What is Reinsurance?

(Let's put it this way, even insurance companies need insurance)
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Frequently Asked Questions About Reinsurance

What is reinsurance?

In a nutshell, reinsurance is an insurance policy bought by an insurance company from another insurance company—or multiple companies—called reinsurers. Also called “insurance for insurers” or “stop loss insurance,” it’s basically a way for an insurance company (i.e., the one who actually sells the policy to a client) to distribute some of its risk and financial burden for more expensive claims. This way, the insurance company is able to offer coverage it otherwise couldn’t.

How does reinsurance work?

Should the stuff hit the fan and cause an insurance client to actually need to collect their huge promised payout, reinsurance will cover losses exceeding the agreed limit with the client’s insurance company. This arrangement can be worked out in percentages or layers, and the cost may be distributed across multiple reinsurance policies through multiple reinsurers, or with just one.

Let’s say an insurance company is worried about providing pricey coverage for hailstorm damage on a client’s homeowners policy. They can connect with a reinsurer and work out a deal that states that they (the insurance company writing the policy, or the “ceding” company) will provide their client’s coverage up to the first $100 million in damages, and the rest will be covered by the reinsurer. In exchange, the reinsurer will collect an agreed percentage of the premium the client pays to the ceding company.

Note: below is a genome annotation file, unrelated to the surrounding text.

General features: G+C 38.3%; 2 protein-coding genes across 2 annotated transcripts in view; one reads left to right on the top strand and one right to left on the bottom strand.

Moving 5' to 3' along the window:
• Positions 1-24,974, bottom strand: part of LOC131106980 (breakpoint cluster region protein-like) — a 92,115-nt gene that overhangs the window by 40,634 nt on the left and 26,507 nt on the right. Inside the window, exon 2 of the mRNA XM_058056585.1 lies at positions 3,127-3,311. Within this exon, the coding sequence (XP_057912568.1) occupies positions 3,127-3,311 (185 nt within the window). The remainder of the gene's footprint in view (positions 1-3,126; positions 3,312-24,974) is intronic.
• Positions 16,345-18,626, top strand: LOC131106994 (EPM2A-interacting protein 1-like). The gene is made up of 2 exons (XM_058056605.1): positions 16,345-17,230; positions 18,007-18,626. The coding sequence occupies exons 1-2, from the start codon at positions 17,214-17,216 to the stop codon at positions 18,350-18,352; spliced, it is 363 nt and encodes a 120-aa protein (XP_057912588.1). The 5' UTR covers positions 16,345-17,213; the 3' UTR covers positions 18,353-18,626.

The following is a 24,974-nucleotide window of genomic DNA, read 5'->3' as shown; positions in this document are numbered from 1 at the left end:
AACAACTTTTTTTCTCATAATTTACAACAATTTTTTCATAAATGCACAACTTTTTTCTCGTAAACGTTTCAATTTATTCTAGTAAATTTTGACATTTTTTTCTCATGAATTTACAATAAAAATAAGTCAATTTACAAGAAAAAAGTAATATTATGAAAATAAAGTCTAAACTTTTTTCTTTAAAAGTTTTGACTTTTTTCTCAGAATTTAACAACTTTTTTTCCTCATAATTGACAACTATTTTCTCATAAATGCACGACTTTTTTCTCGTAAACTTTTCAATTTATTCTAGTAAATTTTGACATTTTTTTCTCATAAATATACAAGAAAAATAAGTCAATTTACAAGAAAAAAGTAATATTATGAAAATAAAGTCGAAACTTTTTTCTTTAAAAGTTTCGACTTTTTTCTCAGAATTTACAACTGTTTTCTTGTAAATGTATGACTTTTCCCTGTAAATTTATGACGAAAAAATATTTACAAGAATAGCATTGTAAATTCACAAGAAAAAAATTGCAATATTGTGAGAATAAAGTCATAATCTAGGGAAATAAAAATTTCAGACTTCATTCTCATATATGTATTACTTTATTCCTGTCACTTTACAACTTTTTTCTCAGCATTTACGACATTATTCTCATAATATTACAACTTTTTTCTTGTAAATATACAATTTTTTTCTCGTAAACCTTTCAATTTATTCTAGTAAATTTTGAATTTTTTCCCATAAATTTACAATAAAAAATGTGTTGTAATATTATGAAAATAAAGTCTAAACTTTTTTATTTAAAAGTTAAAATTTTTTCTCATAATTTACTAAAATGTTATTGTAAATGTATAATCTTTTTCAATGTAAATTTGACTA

So if the client files a homeowners insurance claim for $150 million in hailstorm damage, the first $100 million will be covered by the ceding company, and the remaining $50 million (or a previously agreed-upon percentage) will be covered by one or more reinsurers. This way, the insurance client gets their full coverage promised, and the ceding insurance company avoids financial ruin thanks to the help they receive when paying out these claims.

What are the different types of reinsurance?

When it comes to reinsurance, there’s no “one-size-fit- all” approach. While there are tons of different options for working out these arrangements, there are two main types of reinsurance agreements to choose from.

Reinsurance is most commonly offering in the following forms:

  • Treaty reinsurance: This type of contract dictates that the ceding company and the reinsurer will work together for a specified amount of time and share a “book” of risks, rather than ceding one risk at a time.  
    Proportional contracts are set up so that the ceding company distributes to the reinsurer an agreed percentage share of the policies, and in exchange they will receive a comparative amount of the premiums.   
    Nonproportional contracts are set up so that the reinsurer will only pay out claims that exceed a previously agreed upon amount during a specified time frame.
  • Facultative reinsurance: This type of contract cedes a single risk to a reinsurer at a time, which allows the reinsurer to review each risk and determine whether to accept it. The reinsurer may choose to reject specific risks that could hurt their chances of turning a profit. When a reinsurer agrees to take on a specific risk, a certificate is created to outline the agreement between them and the ceding company.
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TrustedChoice.com Article | Reviewed by Paul Martin

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